Pitt County saw its highest single day of new COVID-19 cases since August on Thursday as North Carolina’s single-day record passed the 4,000 mark and the CDC urged Americans to avoid holiday travel.

The county recorded 119 new cases on Thursday, up from 42 the day before, according to data from the N.C. Department of Health and Human Services. It’s the highest single-day number since Aug. 30, when there were 127 new cases.

The return of ECU students contributed to multiple days in late August when cases numbered higher than 100. The surge peaked on Aug. 27 with 163 cases.

A total of 7,220 cases have now been recorded since the pandemic began in March. Forty-four people have died, 6,449 people are believed to be recovered while 727 cases are active, according to the Pitt County Health Department.

Thursday’s high is part of an upward trend locally that echoes statewide numbers. DHHS reported 4,296 new COVID-19 cases throughout the state on Thursday, the highest number of single-day cases reported since March.

The previous one-day statewide high of 3,885 occurred on Saturday. The state has now reported a total of 325,158 cases since March. Deaths are were at 4,936 on Thursday.

Hospitalizations also are at an all-time high across the state. A total of 1,512 people were hospitalized on Tuesday and 1,538 people were hospitalized on Wednesday. Vidant Health reported 107 people were hospitalized across its system as of Wednesday.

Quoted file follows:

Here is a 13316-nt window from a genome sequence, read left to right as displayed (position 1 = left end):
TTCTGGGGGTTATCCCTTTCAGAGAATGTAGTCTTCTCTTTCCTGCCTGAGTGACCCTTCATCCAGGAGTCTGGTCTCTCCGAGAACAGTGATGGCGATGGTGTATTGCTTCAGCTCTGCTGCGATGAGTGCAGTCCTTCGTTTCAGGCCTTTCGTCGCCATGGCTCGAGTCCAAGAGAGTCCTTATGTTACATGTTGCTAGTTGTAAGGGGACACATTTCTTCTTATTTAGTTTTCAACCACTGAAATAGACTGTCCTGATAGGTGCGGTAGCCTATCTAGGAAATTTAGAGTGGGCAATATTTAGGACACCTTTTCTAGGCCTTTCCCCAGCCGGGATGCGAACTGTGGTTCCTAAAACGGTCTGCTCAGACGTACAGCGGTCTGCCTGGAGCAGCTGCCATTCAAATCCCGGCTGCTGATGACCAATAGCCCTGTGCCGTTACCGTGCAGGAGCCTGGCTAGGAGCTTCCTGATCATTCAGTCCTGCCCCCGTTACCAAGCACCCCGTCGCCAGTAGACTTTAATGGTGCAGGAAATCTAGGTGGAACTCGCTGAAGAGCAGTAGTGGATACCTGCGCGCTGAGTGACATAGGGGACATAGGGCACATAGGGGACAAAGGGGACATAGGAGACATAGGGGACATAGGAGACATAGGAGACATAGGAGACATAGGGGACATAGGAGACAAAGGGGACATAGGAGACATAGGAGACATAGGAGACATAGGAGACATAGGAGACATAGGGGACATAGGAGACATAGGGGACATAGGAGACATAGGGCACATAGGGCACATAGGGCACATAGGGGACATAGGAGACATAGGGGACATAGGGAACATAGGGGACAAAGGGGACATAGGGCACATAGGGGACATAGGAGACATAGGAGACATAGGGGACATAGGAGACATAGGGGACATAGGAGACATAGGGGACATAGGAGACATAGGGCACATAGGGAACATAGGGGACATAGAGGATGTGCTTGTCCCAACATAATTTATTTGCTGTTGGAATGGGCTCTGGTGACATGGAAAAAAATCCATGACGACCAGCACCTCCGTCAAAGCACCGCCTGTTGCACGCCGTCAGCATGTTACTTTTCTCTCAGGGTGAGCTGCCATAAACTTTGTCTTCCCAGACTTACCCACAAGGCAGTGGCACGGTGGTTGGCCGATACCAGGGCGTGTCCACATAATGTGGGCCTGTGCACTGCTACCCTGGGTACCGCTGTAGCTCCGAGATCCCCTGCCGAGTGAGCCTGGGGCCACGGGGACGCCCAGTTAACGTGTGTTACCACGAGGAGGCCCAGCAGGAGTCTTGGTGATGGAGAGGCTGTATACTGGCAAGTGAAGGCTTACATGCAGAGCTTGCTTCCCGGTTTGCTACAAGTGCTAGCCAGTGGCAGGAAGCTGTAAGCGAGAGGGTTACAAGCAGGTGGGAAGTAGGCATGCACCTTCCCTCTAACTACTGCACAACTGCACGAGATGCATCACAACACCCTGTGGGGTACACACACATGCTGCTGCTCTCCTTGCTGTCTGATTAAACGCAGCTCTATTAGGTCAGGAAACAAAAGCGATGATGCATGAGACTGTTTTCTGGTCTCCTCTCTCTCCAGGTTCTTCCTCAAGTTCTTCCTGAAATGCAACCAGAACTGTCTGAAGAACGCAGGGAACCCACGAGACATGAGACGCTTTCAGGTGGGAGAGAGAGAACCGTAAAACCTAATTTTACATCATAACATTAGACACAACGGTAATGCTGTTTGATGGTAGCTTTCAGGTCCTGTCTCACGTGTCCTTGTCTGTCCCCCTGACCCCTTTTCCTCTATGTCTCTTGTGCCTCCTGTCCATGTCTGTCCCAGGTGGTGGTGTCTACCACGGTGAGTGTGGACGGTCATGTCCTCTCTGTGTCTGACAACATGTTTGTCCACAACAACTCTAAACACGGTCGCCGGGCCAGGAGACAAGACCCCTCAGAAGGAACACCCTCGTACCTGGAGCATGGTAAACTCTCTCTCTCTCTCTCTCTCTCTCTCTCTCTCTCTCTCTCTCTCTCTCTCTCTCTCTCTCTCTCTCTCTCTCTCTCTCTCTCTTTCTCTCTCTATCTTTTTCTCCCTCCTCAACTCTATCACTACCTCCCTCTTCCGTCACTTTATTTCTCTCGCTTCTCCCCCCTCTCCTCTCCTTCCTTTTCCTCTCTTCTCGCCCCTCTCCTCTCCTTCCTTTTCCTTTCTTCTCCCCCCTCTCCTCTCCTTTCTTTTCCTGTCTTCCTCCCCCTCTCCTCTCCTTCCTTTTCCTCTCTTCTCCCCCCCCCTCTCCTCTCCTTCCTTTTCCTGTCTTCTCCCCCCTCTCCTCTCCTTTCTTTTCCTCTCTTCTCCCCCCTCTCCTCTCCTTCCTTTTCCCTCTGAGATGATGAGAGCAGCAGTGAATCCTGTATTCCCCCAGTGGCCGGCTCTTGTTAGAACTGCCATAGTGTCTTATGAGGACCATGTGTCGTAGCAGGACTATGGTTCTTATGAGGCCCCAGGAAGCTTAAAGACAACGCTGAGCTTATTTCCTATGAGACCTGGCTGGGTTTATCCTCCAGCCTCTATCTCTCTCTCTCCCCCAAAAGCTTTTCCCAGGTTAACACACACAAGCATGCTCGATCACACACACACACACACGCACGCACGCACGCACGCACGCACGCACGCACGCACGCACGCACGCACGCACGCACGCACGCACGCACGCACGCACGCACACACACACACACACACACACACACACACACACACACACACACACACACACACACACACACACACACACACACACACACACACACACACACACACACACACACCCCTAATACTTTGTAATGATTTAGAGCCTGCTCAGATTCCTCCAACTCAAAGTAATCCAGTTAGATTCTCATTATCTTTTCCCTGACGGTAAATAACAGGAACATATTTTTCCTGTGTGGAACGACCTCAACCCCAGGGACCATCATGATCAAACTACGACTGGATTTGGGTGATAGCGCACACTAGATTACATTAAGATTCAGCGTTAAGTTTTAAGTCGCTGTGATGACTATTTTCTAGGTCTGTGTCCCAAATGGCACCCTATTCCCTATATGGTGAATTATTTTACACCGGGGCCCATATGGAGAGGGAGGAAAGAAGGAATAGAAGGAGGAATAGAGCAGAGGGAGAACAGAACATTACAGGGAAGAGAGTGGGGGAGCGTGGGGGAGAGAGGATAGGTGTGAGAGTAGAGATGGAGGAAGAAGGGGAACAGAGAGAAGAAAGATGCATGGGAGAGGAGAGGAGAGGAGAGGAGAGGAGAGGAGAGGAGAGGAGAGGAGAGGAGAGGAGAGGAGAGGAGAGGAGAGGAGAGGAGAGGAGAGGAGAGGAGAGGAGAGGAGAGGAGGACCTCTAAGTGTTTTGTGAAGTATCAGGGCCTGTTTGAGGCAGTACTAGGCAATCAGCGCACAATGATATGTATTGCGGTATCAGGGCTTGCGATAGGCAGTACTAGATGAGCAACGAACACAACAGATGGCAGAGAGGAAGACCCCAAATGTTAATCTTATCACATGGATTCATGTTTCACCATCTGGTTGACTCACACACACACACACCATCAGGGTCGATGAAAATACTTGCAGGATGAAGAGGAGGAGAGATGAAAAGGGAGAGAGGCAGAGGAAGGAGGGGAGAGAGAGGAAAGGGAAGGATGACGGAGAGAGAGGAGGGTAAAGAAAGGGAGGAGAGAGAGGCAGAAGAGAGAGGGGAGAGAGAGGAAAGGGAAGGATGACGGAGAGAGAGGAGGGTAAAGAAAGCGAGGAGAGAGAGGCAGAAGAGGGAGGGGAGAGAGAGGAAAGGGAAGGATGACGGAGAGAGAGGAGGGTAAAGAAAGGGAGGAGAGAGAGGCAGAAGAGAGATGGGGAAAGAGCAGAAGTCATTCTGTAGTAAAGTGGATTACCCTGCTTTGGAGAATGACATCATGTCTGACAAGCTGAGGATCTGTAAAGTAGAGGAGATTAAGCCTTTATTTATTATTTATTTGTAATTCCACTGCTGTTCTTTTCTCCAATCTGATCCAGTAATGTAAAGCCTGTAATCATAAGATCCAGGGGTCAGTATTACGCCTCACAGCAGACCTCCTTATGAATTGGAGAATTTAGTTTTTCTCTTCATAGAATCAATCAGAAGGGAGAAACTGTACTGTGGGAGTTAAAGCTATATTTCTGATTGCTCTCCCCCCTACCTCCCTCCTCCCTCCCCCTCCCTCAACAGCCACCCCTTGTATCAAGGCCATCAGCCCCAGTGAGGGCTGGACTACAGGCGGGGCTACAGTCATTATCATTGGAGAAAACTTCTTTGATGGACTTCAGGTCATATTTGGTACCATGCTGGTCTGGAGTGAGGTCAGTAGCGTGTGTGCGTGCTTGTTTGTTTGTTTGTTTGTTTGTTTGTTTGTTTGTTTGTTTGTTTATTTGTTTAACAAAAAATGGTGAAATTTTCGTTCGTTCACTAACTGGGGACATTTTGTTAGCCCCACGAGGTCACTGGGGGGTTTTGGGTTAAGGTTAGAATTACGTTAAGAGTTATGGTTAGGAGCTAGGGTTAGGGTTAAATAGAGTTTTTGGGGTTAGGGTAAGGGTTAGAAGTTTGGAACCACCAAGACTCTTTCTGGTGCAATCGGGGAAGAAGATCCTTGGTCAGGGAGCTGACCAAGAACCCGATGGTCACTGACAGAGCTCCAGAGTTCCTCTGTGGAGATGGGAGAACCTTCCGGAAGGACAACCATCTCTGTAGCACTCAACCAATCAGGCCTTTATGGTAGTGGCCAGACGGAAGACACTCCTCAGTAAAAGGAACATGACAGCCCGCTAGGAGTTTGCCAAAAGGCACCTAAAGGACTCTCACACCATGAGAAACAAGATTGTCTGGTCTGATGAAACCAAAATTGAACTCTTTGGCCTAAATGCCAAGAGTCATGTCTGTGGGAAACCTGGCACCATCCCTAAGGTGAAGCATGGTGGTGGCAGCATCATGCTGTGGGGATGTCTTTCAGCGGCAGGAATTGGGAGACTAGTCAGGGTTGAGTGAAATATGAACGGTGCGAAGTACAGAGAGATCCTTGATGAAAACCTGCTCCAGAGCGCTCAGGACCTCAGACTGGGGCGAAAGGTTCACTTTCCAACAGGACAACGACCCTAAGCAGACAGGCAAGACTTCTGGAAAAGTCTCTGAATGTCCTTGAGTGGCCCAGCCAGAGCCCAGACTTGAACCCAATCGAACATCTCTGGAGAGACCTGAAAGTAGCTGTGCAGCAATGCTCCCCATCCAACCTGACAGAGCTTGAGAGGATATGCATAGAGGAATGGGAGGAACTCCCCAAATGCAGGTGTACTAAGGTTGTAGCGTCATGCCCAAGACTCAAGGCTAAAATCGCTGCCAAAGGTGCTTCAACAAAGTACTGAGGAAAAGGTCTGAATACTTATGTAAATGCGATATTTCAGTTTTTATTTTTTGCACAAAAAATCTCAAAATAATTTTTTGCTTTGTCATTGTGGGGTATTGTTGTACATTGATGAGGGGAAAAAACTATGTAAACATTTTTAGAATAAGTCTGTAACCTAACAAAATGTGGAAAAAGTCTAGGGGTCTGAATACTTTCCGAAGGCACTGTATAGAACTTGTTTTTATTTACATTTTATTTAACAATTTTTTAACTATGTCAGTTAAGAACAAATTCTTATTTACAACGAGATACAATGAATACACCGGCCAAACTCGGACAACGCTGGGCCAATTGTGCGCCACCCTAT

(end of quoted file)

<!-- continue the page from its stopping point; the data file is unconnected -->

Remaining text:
State and local officials have been advising residents to avoid holiday travel and gatherings that don’t involve immediate family.


Pitt County Health Director John Silvernail on Wednesday encouraged people who do gather for Thanksgiving to eat outside if possible and have household groups sit together. Anyone who is sick should stay home.

Residents who travel are encouraged to use free testing sites to determine if they are positive for the virus. People who are positive should stay home, those who test negative should continue to mask and maintain distance.

The Centers for Disease Control and Prevention pleaded with Americans in a Thursday announcement to avoid travel for Thanksgiving altogether and to only spend the holiday with people from inside their household.

The agency’s Dr. Erin Sauber-Schatz cited more than 1 million new cases in the U.S. over the past week as the reason for the new guidance, according to the Associated Press.

“The safest way to celebrate Thanksgiving this year is at home with the people in your household,” she said.

If families do decide to include returning college students, military members or others, the CDC also recommended added precautions: Gatherings should be outdoors if possible, with people keeping 6 feet apart and wearing masks and just one person serving the food.

Whether Americans heed the warning is another matter. The deadly comeback by the virus has been blamed in part on pandemic fatigue, or people getting tired of masks and other precautions. And surges were seen last summer after Memorial Day and July Fourth, despite blunt warnings from health authorities.

The United States has seen more than 11 million diagnosed infections and over 250,000 deaths from the coronavirus. CDC scientists believe that somewhere around 40 percent of people who are infected do not have obvious symptoms but can still spread the virus.